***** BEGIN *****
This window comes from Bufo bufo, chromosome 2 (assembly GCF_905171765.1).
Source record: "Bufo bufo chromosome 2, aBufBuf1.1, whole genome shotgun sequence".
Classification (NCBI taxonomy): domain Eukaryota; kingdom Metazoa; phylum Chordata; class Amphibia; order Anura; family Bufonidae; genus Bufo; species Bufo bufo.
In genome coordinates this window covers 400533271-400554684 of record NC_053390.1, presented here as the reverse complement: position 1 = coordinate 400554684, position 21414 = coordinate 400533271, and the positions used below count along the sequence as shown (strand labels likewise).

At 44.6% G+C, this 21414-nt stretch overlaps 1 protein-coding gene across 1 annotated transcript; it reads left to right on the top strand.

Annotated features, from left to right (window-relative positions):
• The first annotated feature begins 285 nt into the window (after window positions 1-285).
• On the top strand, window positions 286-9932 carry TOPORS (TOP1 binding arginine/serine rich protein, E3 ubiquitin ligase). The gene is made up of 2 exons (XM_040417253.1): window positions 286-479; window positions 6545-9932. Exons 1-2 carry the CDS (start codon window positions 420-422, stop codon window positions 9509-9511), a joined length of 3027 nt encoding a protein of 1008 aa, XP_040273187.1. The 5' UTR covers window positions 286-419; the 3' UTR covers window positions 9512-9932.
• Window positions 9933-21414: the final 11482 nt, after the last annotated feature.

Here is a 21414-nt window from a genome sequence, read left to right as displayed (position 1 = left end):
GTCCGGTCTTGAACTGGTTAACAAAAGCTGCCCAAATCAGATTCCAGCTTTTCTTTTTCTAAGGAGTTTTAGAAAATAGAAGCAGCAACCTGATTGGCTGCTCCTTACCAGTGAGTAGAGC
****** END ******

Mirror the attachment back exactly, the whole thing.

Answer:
This window comes from Bufo bufo, chromosome 2 (assembly GCF_905171765.1).
Source record: "Bufo bufo chromosome 2, aBufBuf1.1, whole genome shotgun sequence".
Classification (NCBI taxonomy): domain Eukaryota; kingdom Metazoa; phylum Chordata; class Amphibia; order Anura; family Bufonidae; genus Bufo; species Bufo bufo.
In genome coordinates this window covers 400533271-400554684 of record NC_053390.1, presented here as the reverse complement: position 1 = coordinate 400554684, position 21414 = coordinate 400533271, and the positions used below count along the sequence as shown (strand labels likewise).

At 44.6% G+C, this 21414-nt stretch overlaps 1 protein-coding gene across 1 annotated transcript; it reads left to right on the top strand.

Annotated features, from left to right (window-relative positions):
• The first annotated feature begins 285 nt into the window (after window positions 1-285).
• On the top strand, window positions 286-9932 carry TOPORS (TOP1 binding arginine/serine rich protein, E3 ubiquitin ligase). The gene is made up of 2 exons (XM_040417253.1): window positions 286-479; window positions 6545-9932. Exons 1-2 carry the CDS (start codon window positions 420-422, stop codon window positions 9509-9511), a joined length of 3027 nt encoding a protein of 1008 aa, XP_040273187.1. The 5' UTR covers window positions 286-419; the 3' UTR covers window positions 9512-9932.
• Window positions 9933-21414: the final 11482 nt, after the last annotated feature.

Here is a 21414-nt window from a genome sequence, read left to right as displayed (position 1 = left end):
GTCCGGTCTTGAACTGGTTAACAAAAGCTGCCCAAATCAGATTCCAGCTTTTCTTTTTCTAAGGAGTTTTAGAAAATAGAAGCAGCAACCTGATTGGCTGCTCCTTACCAGTGAGTAGAGC